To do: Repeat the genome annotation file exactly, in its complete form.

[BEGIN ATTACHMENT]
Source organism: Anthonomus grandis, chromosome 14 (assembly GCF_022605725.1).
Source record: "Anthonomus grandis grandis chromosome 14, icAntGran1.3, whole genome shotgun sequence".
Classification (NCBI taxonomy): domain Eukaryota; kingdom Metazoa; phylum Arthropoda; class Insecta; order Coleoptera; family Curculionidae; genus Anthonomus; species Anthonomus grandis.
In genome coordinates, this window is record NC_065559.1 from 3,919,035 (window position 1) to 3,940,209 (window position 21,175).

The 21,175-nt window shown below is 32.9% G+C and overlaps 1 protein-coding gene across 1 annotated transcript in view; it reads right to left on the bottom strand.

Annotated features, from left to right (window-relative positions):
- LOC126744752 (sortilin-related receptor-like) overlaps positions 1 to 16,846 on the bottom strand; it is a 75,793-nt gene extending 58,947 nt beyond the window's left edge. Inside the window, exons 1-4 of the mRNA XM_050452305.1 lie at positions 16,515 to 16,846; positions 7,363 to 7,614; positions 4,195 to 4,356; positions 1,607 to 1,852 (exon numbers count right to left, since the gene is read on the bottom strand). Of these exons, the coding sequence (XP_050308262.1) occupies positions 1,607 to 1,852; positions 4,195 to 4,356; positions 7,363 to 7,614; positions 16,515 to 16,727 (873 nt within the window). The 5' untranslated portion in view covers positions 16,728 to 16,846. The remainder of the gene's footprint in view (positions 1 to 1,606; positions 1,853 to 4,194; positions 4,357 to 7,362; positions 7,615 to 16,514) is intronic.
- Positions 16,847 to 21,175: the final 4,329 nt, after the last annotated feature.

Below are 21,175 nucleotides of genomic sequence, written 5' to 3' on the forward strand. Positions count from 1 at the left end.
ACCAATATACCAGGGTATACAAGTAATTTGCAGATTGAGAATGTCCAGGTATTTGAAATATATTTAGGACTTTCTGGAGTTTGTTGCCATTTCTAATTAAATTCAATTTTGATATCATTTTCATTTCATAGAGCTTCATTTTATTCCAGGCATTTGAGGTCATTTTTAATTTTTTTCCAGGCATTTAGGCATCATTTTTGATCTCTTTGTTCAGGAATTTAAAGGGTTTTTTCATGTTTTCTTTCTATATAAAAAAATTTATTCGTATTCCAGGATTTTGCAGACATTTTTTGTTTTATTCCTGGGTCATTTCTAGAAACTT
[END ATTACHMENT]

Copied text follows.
Source organism: Anthonomus grandis, chromosome 14 (assembly GCF_022605725.1).
Source record: "Anthonomus grandis grandis chromosome 14, icAntGran1.3, whole genome shotgun sequence".
Classification (NCBI taxonomy): domain Eukaryota; kingdom Metazoa; phylum Arthropoda; class Insecta; order Coleoptera; family Curculionidae; genus Anthonomus; species Anthonomus grandis.
In genome coordinates, this window is record NC_065559.1 from 3,919,035 (window position 1) to 3,940,209 (window position 21,175).

The 21,175-nt window shown below is 32.9% G+C and overlaps 1 protein-coding gene across 1 annotated transcript in view; it reads right to left on the bottom strand.

Annotated features, from left to right (window-relative positions):
- LOC126744752 (sortilin-related receptor-like) overlaps positions 1 to 16,846 on the bottom strand; it is a 75,793-nt gene extending 58,947 nt beyond the window's left edge. Inside the window, exons 1-4 of the mRNA XM_050452305.1 lie at positions 16,515 to 16,846; positions 7,363 to 7,614; positions 4,195 to 4,356; positions 1,607 to 1,852 (exon numbers count right to left, since the gene is read on the bottom strand). Of these exons, the coding sequence (XP_050308262.1) occupies positions 1,607 to 1,852; positions 4,195 to 4,356; positions 7,363 to 7,614; positions 16,515 to 16,727 (873 nt within the window). The 5' untranslated portion in view covers positions 16,728 to 16,846. The remainder of the gene's footprint in view (positions 1 to 1,606; positions 1,853 to 4,194; positions 4,357 to 7,362; positions 7,615 to 16,514) is intronic.
- Positions 16,847 to 21,175: the final 4,329 nt, after the last annotated feature.

Below are 21,175 nucleotides of genomic sequence, written 5' to 3' on the forward strand. Positions count from 1 at the left end.
ACCAATATACCAGGGTATACAAGTAATTTGCAGATTGAGAATGTCCAGGTATTTGAAATATATTTAGGACTTTCTGGAGTTTGTTGCCATTTCTAATTAAATTCAATTTTGATATCATTTTCATTTCATAGAGCTTCATTTTATTCCAGGCATTTGAGGTCATTTTTAATTTTTTTCCAGGCATTTAGGCATCATTTTTGATCTCTTTGTTCAGGAATTTAAAGGGTTTTTTCATGTTTTCTTTCTATATAAAAAAATTTATTCGTATTCCAGGATTTTGCAGACATTTTTTGTTTTATTCCTGGGTCATTTCTAGAAACTT